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Phil Spector Biography

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Harvey Phillip Spector (born December 26, 1940) is an American record producer of the 1960s and 1970s. Arguably the most distinctive producer in popular music, he is the originator of the "Wall of Sound" production technique. Spector first rose to prominence as one of the pioneers of the 1960s girl group sound. Later he worked with varied artists, including The Beatles and the Ramones. In 2003 Spector returned to the public eye when he was indicted for murder.

Phil Spector was born into a lower-middle class Jewish family in The Bronx, New York. In 2003, he would reveal in an interview with The Daily Telegraph journalist Mick Brown that his parents were first cousins. "I don't know, genetically, whether or not that had something to do with what I am or who I became," he said. His father Ben committed suicide because of family indebtedness in 1949.

Spector became involved in music when his family moved to Los Angeles, California in 1953. At 16, he performed Lonnie Donegan's "Rock Island Line" at a talent show at Fairfax High School. While there at Fairfax, he joined a loosely knit community of young aspirants, including Lou Adler, Bruce Johnson, and Sandy Nelson, the last of whom played drums on Spector's first record release, "To Know Him Is to Love Him."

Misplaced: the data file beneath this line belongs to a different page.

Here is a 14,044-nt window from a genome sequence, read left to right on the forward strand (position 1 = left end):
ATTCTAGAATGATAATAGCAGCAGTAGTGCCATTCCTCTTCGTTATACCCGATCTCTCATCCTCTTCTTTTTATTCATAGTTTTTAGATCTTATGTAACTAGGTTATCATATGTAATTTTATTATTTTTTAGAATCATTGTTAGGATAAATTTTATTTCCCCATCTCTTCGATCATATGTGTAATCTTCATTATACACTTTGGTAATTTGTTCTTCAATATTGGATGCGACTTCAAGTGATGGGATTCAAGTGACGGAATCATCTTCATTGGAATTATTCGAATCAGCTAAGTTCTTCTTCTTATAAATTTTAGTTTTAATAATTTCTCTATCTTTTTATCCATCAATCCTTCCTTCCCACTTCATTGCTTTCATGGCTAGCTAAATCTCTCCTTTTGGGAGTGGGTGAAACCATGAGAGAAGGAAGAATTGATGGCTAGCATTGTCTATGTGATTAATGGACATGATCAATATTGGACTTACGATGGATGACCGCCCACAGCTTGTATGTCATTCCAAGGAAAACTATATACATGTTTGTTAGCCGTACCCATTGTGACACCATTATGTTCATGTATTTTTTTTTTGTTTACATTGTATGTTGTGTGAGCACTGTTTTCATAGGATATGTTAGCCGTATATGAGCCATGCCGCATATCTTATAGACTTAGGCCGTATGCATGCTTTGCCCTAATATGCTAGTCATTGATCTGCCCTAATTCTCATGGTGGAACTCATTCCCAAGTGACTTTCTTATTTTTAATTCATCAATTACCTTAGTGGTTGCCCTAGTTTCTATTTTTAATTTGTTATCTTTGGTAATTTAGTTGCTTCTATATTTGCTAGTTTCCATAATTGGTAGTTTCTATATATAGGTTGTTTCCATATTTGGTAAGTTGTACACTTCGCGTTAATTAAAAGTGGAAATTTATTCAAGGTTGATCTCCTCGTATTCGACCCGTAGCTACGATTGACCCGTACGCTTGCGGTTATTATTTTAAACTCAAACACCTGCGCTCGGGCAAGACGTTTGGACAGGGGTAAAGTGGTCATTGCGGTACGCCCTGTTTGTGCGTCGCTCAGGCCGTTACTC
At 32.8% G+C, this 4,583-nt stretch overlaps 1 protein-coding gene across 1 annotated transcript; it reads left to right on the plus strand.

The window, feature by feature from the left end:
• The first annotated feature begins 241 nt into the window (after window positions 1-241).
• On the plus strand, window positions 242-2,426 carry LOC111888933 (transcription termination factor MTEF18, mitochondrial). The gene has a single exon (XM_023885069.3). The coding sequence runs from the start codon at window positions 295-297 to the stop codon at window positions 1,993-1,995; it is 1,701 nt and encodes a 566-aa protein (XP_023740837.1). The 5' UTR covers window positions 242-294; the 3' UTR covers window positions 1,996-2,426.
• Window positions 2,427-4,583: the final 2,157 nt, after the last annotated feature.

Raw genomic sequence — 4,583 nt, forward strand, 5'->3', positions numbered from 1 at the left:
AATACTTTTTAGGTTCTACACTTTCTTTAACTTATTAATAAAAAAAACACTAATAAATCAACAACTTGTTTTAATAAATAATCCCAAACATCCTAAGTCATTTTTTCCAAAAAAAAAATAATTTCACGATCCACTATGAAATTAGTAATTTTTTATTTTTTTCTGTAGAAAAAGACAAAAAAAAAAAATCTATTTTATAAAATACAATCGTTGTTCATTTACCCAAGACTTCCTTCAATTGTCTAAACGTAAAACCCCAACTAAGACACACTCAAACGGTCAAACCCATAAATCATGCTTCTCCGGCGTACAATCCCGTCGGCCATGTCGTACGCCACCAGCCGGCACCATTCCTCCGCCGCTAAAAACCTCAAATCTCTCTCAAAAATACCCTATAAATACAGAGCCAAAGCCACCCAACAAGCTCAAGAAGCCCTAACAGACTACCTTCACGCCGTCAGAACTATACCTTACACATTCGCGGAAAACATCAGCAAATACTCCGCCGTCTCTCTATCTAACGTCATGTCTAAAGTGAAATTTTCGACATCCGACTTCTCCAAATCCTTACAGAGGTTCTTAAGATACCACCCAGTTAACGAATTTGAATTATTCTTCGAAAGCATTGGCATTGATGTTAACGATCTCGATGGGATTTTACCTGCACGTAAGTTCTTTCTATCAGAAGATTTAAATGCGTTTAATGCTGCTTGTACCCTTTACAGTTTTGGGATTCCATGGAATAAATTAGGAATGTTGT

Many producers attempted to emulate the Wall of Sound, while Brian Wilson of the Beach Boys—a fellow adherent of mono recording—considered Spector his main competition. Bruce Springsteen emulated the Wall of Sound technique in his recording of "Born to Run". Shoegazing, a brief musical movement in the late 1980s and early 1990s, was heavily influenced by the Wall of Sound. For his contributions to the music industry, Spector was inducted into the Rock and Roll Hall of Fame in 1989. Much of Phil's early musical influences was Latin music in general and Latin percussion in particular. This is heralded in many of his hit songs: shakers, guiros (gourds) and maracas in "Be My Baby" and the son montuno in "You've Lost That Lovin' Feeling" heard clearly in the song's bridge. Phil would visit Spanish Harlem clubs and schools to hone his listening and practical skills. He'd ask his pre-teen coffee boy from "El Barrio", Roberto Tirado, to borrow his parent's best Puerto Rican and Spanish LPs in order to listen to these at odd times. Unknowingly, Phil instilled some of his musical influence on little Roberto as he also became enmeshed in the music field later as an adult. But the Latin influence is keenly perceptible in most, if not all, of Spector's recordings. Session bassist Carole Kaye plays the haunting son montuno in "You've Lost That Loving Feeling" while the same repeating refrain is played on harpsichord by keyboardist Larry Knechtel.

Spector has descended into many conflicts with the artists, songwriters, and promoters that he worked with. Stories include his discharging a firearm while in the studio with John Lennon during the recording of his cover album Rock 'n' Roll and placing a loaded pistol at Leonard Cohen's head during the sessions for Death of a Ladies' Man (1977). Dee Dee Ramone also reported that Spector threatened his bandmates during their recording sessions with the Ramones, going so far as to make Dee Dee play bass at gunpoint.